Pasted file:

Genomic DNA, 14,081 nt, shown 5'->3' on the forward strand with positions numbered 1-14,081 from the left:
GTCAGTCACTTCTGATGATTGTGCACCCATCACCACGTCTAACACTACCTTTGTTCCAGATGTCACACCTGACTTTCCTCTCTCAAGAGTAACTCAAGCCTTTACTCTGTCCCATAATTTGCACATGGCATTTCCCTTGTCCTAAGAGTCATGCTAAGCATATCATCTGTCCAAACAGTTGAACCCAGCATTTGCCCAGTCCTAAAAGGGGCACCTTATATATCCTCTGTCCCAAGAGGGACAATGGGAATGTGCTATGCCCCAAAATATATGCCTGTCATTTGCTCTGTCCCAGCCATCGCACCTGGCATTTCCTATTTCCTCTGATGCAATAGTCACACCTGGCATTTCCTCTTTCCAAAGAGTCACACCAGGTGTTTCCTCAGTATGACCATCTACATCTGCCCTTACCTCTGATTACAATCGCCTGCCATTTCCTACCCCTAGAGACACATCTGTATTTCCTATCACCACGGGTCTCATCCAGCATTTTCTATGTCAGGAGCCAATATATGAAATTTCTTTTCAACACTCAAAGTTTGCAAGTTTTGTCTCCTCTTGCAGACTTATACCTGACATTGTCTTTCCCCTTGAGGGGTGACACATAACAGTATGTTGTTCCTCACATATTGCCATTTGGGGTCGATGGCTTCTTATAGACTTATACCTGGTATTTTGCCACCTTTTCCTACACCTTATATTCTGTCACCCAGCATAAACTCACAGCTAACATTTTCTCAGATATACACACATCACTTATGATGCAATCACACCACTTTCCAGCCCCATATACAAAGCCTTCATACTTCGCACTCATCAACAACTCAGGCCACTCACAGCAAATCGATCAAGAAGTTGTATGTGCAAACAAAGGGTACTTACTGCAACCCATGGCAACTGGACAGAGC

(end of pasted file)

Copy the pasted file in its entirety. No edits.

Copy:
Genomic DNA, 14,081 nt, shown 5'->3' on the forward strand with positions numbered 1-14,081 from the left:
GTCAGTCACTTCTGATGATTGTGCACCCATCACCACGTCTAACACTACCTTTGTTCCAGATGTCACACCTGACTTTCCTCTCTCAAGAGTAACTCAAGCCTTTACTCTGTCCCATAATTTGCACATGGCATTTCCCTTGTCCTAAGAGTCATGCTAAGCATATCATCTGTCCAAACAGTTGAACCCAGCATTTGCCCAGTCCTAAAAGGGGCACCTTATATATCCTCTGTCCCAAGAGGGACAATGGGAATGTGCTATGCCCCAAAATATATGCCTGTCATTTGCTCTGTCCCAGCCATCGCACCTGGCATTTCCTATTTCCTCTGATGCAATAGTCACACCTGGCATTTCCTCTTTCCAAAGAGTCACACCAGGTGTTTCCTCAGTATGACCATCTACATCTGCCCTTACCTCTGATTACAATCGCCTGCCATTTCCTACCCCTAGAGACACATCTGTATTTCCTATCACCACGGGTCTCATCCAGCATTTTCTATGTCAGGAGCCAATATATGAAATTTCTTTTCAACACTCAAAGTTTGCAAGTTTTGTCTCCTCTTGCAGACTTATACCTGACATTGTCTTTCCCCTTGAGGGGTGACACATAACAGTATGTTGTTCCTCACATATTGCCATTTGGGGTCGATGGCTTCTTATAGACTTATACCTGGTATTTTGCCACCTTTTCCTACACCTTATATTCTGTCACCCAGCATAAACTCACAGCTAACATTTTCTCAGATATACACACATCACTTATGATGCAATCACACCACTTTCCAGCCCCATATACAAAGCCTTCATACTTCGCACTCATCAACAACTCAGGCCACTCACAGCAAATCGATCAAGAAGTTGTATGTGCAAACAAAGGGTACTTACTGCAACCCATGGCAACTGGACAGAGC